Two-time Olympic medallist and multiple World canoe slalom champion Jessica Fox has told an audience of potential Youth Olympians it is important they are fully aware of laws regarding anti-doping, match fixing and sexual harassment.
Fox, a gold medallist at the inaugural 2010 Youth Olympics in Singapore, told the group of teenagers in Barcelona that education was an important part of their development. The group have had access this week to information sessions highlighting major issues in sport.
"Those are issues that plague sport, and unfortunately that’s the reality," Fox said.
"Some people might not ever experience that, and some people will, so just being aware of them and knowing the signs and how to stop them.
"There’s drugs in sport, and there’s other issues such as match-fixing, injury prevention, and a lot of different concepts and content that we don’t cover in day-to-day training, but here they have the opportunity to do some fun activities and learn a bit along the way, which is really important.
"They are young athletes, and the more they learn now the more they can implement that in their careers later on."
Athletes from more than 60 nations around the world will compete in Barcelona this week for the right to represent their country in the canoe events at this year’s Youth Olympic Games in Buenos Aires.
More than 250 boats from six continents will be looking this week to secure one of the 58 places – 29 men and 29 women – available for Argentina.
Fox was not born when the Olympic Games came to Barcelona in 1992, and Tuesday was her first ever visit to the venue on the outskirts of the city that hosted the sprint competition that year.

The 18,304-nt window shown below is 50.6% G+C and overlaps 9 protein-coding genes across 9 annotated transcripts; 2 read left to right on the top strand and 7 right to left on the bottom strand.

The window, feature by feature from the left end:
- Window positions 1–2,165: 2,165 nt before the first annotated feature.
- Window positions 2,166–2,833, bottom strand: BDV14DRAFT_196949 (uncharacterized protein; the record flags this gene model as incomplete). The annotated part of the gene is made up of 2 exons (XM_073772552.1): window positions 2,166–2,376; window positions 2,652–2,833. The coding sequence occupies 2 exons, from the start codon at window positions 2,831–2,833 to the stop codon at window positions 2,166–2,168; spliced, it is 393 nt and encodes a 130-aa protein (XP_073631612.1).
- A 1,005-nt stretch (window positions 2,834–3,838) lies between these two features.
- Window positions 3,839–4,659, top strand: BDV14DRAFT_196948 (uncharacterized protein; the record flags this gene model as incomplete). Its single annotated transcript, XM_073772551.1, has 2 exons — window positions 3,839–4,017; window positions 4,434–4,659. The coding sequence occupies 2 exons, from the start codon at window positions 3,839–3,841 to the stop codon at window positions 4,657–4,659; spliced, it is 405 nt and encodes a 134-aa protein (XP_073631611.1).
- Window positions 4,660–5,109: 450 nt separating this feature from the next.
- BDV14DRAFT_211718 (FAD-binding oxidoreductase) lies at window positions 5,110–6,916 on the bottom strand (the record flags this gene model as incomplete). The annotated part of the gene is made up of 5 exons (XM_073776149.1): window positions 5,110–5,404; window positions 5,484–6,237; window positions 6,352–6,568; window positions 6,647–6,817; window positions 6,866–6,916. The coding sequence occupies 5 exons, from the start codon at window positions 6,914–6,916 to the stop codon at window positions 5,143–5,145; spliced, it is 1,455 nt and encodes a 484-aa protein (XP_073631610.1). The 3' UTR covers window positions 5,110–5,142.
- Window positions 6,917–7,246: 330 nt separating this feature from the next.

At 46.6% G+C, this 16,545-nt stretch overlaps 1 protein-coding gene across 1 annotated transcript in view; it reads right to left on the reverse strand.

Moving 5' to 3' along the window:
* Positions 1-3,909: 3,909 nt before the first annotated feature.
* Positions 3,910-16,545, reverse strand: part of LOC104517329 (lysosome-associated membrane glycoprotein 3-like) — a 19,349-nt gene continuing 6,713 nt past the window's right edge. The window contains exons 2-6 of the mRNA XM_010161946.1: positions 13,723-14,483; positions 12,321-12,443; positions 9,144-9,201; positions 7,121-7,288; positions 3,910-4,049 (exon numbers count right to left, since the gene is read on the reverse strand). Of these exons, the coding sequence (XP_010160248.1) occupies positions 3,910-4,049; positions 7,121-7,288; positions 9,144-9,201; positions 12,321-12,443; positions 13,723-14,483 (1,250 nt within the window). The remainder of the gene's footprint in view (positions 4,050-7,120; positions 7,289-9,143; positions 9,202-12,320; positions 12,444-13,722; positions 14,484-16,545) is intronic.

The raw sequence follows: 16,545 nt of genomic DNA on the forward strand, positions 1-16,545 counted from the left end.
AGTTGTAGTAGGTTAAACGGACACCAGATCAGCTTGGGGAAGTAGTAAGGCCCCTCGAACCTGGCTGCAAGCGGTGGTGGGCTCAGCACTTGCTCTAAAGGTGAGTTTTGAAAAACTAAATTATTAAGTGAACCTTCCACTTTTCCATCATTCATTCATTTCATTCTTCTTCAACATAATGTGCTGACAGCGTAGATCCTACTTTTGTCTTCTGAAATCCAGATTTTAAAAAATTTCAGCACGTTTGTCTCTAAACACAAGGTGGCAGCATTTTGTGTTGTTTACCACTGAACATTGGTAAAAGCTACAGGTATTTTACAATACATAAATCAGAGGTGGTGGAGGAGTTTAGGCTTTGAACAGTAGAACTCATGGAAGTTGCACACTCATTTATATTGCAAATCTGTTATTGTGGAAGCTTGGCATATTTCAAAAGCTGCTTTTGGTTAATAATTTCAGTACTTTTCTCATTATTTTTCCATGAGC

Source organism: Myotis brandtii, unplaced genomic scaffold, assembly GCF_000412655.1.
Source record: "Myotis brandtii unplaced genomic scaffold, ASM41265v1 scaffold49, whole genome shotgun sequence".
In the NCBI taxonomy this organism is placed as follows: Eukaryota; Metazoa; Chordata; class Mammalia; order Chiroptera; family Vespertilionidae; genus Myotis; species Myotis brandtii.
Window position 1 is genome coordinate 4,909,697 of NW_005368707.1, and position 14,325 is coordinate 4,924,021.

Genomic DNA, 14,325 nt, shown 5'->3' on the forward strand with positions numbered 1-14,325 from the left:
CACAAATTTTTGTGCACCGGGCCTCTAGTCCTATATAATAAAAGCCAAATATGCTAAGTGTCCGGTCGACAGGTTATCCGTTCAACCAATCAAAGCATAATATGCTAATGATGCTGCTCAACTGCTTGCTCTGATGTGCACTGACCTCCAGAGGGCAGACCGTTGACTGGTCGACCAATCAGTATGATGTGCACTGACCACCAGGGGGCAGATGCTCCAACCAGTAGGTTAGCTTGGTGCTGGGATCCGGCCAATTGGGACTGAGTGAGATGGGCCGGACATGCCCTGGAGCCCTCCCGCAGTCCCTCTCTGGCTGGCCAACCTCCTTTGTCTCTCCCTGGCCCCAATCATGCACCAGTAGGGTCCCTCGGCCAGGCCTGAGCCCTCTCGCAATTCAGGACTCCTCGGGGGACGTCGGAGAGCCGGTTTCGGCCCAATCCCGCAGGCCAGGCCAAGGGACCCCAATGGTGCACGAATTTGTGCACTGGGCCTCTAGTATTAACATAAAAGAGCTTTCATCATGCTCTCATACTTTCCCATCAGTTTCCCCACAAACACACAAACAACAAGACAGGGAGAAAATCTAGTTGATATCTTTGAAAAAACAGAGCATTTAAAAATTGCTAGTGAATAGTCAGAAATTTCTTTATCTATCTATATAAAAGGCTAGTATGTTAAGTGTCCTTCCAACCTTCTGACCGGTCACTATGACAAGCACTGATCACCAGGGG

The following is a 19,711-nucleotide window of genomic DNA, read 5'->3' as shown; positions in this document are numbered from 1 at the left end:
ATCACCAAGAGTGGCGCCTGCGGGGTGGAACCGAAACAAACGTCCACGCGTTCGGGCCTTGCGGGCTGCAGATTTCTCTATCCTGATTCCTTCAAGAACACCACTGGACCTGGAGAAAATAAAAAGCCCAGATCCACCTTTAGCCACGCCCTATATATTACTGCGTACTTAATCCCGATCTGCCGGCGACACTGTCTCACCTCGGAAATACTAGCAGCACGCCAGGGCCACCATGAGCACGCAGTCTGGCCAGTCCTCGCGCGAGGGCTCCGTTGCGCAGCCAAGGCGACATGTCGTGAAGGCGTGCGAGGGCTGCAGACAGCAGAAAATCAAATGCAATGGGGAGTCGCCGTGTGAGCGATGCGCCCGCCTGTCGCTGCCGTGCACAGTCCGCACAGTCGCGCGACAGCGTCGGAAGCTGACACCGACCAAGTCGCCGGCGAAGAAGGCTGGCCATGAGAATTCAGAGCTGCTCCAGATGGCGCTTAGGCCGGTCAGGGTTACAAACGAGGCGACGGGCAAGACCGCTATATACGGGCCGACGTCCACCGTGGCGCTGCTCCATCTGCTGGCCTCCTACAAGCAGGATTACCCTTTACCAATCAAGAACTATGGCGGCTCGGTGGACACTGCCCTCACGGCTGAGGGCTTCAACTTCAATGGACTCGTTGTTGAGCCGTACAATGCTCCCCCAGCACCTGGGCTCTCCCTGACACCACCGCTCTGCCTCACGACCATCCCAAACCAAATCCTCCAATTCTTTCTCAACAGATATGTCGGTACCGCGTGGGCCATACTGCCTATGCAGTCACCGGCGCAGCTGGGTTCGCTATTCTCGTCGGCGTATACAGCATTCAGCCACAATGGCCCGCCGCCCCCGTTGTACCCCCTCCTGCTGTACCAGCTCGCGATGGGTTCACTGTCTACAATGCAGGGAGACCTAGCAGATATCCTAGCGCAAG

She said her Singapore experience provided an incredible launching pad for a career which has so far returned an Olympic silver and bronze medal, and 16 individual World Championship gold medals across junior, U23 and senior competition.
"The YOG is a big part of my identity as an athlete, and a big part in shaping who I became as an athlete," Fox said.
"It’s not just about the competition, it’s about being a well-rounded athlete, and learning about sportsmanship, and learning about all the values that the Olympics really tries to get across.
"Being here, and seeing athletes from Kenya, from Thailand, from Iran, from all over the world, it’s amazing."
And she told the audience the hype and the understanding of what the YOG is all about has changed significantly since she competed as a 16-year-old.
"I remember the YOG really clearly," she said.
"It was the first one, so a lot of people didn’t really know what to expect, and a few people were hesitant to go. But those of us that went, we had the best time.
"It was an incredible learning experience. The competition format is very different, but it’s still really valuable in terms of the whole atmosphere, the village life, being part of a multi-sport event.
"And being part of a bigger team. In slalom or sprint it’s just your little team, while at the YOG you’re with every sport. The Singapore experience was great and really helped me for my Olympic Games in London and in Rio."
The International Canoe Federation Youth Olympic Games qualifiers begin on Thursday and run through until Sunday. There will be full coverage at www.icf.com
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